Breakfast hosted Monday

Published 12:10 am Tuesday, May 10, 2011

NATCHEZ — The annual Natchez-Adams County Chamber of Commerce legislative breakfast brought together approximately 60 community leaders, citizens and the legislative delegation at the Natchez Eola Hotel Monday.

A rundown of budgets and redistricting were topics discussed by state officials.

Before the audience heard from legislators and senators, Natchez City Engineer David Gardner shared updates on the flood.

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Gardner said while he is concerned with how long the water will be at its crest, forecast to be 64 feet on May 21, the city is taking extra precautionary measures.

“I think the instant levee system baskets containing sand should take care of everything Under-the-Hill as far as water goes,” Gardner said.

Gardner said thanks to new software, floodwaters can be simulated in the lower-lying areas of Adams County and Concordia Parish.

“The digital mapping has really worked well,” Gardner said. “I think we will be OK. The good thing about this flood is, we are allowed time to prepare and look at every situation.”

Gardner said the digital maps will not be available to the public, but residents can call the engineering department and inquire about areas of concern.

Rep. Sam Mims said he has been in contact with the governor’s office, the Department of Public Health and the Mississippi Emergency Management Association concerning the flood.

“They are ready,” Mims said. “We are prepared to work, but we pray it’s not as bad as they are anticipating.”

Mims said it was an interesting legislative session, and he was happy to see the budget passed and revenues pick up.

“Hopefully we’ve seen the bottom of the economy,” Mims said.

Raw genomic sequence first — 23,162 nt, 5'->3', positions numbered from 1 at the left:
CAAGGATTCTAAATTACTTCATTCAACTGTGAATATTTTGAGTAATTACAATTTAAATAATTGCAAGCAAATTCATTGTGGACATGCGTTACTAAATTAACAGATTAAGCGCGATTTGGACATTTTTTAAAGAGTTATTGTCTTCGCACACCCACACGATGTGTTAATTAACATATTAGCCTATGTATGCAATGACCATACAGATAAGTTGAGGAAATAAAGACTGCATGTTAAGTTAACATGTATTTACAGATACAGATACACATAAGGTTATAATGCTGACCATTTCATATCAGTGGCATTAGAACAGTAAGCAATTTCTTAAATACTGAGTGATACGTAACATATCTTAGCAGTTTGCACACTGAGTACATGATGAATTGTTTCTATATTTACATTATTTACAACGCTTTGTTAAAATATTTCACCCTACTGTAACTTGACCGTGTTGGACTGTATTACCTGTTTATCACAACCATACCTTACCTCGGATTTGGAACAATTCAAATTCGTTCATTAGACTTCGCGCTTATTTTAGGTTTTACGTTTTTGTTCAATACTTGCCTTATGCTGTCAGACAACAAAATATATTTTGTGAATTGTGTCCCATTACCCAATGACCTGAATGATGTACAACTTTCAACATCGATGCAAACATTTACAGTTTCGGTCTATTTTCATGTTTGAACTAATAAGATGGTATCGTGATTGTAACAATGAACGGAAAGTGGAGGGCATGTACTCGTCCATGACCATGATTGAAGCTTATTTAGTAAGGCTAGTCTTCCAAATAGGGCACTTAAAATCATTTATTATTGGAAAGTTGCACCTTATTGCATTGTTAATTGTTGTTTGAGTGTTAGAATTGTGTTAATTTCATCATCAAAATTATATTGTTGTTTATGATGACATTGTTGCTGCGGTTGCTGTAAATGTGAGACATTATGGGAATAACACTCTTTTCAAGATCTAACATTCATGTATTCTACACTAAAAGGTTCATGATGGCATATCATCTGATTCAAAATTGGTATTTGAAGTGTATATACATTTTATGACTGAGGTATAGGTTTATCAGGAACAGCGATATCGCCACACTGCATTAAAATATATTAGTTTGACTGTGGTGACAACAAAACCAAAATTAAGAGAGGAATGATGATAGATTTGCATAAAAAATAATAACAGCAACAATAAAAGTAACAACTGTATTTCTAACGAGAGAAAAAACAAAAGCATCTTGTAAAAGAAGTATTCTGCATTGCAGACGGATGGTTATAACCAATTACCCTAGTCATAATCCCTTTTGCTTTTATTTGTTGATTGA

Sen. Bob Dearing said the budget was the top priority of the legislative session. He said the budget was balanced and the rainy day fund was left intact.

A $422 million comprehensive bond bill, which included more than 100 projects, provided $5 million for railroad improvements. Dearing said he was glad to see the funds go to the revitalization of the Brookhaven-Natchez railroad line.

Dearing said he was also happy for the passage of an animal cruelty bill that enacted the Mississippi Dog and Cat Protection Law of 2011, but was disappointed that key provisions were left out. He said he will introduce legislation to amend the bill that will charge a person of felony abuse for killing an animal; charge a person with individual offenses for killing multiple dogs or cats and apply felonies for first offenses.

Sen. Kelvin Butler said he was frustrated that redistricting was not finished during the session.

“We should have had it done,” Butler said. “It was a good plan — the best for our area. I am most concerned about the plan that is best for southwest Mississippi.”

Sen. Robert Johnson said federal court judges will have a hearing today to discuss the two redistricting plans passed by the House and Senate.

Johnson said he was also pleased with the budget, even though $17 million was cut for K-12 schools.

He said there might be a special session called before the summer is out to deal with unemployment.

“The unemployment rate is at record numbers, and it’s our priority to create jobs in the area,” Johnson said.

He said jobs will follow the movement of wealth in southwest Mississippi.